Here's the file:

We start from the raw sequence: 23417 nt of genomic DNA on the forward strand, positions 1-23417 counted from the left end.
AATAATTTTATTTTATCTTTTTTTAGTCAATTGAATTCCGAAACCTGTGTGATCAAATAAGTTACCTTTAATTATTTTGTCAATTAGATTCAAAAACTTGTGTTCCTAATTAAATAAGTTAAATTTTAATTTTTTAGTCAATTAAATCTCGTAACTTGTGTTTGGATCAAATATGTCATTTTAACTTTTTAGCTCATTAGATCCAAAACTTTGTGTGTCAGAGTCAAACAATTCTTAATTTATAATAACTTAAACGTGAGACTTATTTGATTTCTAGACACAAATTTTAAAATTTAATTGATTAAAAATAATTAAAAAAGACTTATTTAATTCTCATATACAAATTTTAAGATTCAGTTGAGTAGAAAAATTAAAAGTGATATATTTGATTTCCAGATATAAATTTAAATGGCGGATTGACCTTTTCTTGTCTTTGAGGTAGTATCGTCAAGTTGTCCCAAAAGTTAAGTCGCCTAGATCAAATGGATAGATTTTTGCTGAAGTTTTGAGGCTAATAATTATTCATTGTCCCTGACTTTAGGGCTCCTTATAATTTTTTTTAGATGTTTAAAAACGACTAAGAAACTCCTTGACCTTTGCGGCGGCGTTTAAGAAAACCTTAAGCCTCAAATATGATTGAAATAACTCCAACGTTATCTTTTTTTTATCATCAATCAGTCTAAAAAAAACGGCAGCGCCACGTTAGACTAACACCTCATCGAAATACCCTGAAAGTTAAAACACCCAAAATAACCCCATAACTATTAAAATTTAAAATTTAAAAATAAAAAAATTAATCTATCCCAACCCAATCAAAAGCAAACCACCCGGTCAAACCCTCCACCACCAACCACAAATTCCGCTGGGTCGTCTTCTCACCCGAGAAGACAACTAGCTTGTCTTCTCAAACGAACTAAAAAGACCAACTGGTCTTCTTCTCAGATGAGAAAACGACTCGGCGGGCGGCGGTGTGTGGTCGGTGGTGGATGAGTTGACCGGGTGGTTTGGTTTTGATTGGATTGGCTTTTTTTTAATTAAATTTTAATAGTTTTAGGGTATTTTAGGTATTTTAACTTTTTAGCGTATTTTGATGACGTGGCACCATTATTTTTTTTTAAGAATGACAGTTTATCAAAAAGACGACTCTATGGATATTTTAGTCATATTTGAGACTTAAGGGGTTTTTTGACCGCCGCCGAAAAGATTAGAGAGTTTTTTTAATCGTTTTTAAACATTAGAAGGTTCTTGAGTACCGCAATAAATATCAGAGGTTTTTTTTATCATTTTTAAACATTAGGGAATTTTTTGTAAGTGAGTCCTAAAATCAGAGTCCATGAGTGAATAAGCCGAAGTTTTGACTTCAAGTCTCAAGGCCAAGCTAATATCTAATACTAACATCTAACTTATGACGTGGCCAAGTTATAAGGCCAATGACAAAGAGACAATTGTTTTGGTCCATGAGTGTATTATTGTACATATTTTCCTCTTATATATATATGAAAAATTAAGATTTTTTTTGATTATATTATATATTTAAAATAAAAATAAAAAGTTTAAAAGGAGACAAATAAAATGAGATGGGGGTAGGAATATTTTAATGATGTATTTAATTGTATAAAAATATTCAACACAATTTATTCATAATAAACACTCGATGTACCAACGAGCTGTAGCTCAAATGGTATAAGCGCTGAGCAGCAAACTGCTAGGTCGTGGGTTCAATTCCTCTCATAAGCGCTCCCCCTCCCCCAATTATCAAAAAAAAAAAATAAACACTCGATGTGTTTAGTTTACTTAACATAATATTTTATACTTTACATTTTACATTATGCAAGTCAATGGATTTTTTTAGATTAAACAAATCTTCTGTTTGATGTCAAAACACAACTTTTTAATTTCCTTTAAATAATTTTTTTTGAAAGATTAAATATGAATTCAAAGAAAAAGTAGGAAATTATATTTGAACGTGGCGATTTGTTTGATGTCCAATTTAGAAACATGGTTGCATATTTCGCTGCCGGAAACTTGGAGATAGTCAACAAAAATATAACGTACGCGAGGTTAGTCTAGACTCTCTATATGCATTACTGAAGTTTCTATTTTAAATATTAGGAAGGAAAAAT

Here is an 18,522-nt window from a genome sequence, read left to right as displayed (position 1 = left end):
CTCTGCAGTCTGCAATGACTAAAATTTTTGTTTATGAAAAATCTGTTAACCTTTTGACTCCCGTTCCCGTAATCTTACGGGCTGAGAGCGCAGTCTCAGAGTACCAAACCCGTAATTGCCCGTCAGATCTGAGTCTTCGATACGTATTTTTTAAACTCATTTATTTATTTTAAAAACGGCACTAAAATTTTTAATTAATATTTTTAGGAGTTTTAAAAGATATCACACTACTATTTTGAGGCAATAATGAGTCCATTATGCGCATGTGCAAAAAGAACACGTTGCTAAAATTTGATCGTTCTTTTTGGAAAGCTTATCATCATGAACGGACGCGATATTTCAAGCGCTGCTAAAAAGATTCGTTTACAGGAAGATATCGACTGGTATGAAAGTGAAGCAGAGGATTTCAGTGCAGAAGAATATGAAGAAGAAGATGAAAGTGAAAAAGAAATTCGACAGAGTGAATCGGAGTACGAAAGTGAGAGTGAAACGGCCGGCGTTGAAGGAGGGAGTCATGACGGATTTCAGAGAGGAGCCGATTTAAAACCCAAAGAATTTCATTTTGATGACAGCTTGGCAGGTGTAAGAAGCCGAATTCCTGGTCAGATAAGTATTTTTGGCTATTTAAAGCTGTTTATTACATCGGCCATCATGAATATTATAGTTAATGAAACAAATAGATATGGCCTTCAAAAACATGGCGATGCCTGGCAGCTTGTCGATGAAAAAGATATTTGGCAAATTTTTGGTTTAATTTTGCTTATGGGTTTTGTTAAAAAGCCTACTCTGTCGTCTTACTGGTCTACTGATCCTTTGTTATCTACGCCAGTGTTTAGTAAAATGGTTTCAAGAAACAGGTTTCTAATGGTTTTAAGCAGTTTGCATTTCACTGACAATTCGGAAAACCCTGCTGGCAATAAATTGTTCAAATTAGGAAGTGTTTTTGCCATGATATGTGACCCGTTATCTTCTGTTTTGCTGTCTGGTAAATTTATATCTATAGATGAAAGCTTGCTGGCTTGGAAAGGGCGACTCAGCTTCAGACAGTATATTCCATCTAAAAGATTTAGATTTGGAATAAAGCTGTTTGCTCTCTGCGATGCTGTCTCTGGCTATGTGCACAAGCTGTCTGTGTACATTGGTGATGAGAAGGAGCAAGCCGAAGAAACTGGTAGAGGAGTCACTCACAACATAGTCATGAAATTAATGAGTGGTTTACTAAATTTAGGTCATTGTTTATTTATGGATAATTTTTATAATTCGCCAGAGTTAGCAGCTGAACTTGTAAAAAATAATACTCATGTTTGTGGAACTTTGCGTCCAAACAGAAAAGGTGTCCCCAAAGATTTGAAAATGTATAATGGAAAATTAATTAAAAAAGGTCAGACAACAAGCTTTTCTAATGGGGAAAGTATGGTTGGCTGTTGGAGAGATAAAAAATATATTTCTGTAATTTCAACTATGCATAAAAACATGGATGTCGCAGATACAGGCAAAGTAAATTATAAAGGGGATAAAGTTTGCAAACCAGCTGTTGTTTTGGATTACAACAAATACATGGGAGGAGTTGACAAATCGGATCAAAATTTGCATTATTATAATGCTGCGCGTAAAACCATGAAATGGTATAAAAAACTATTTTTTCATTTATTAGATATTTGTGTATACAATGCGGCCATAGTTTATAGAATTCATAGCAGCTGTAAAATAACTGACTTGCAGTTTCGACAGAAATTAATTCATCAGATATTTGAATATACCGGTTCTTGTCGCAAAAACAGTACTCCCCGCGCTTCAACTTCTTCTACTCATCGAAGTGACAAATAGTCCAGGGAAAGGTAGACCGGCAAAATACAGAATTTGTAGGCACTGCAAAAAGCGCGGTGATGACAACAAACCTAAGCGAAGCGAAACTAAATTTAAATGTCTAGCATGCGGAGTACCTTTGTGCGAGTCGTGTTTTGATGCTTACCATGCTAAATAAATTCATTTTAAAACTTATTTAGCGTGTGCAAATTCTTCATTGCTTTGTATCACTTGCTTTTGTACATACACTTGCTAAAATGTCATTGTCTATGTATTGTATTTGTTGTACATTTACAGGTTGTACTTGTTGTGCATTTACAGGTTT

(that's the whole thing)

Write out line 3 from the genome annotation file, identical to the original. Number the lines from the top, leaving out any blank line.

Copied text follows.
Here is an 18,522-nt window from a genome sequence, read left to right as displayed (position 1 = left end):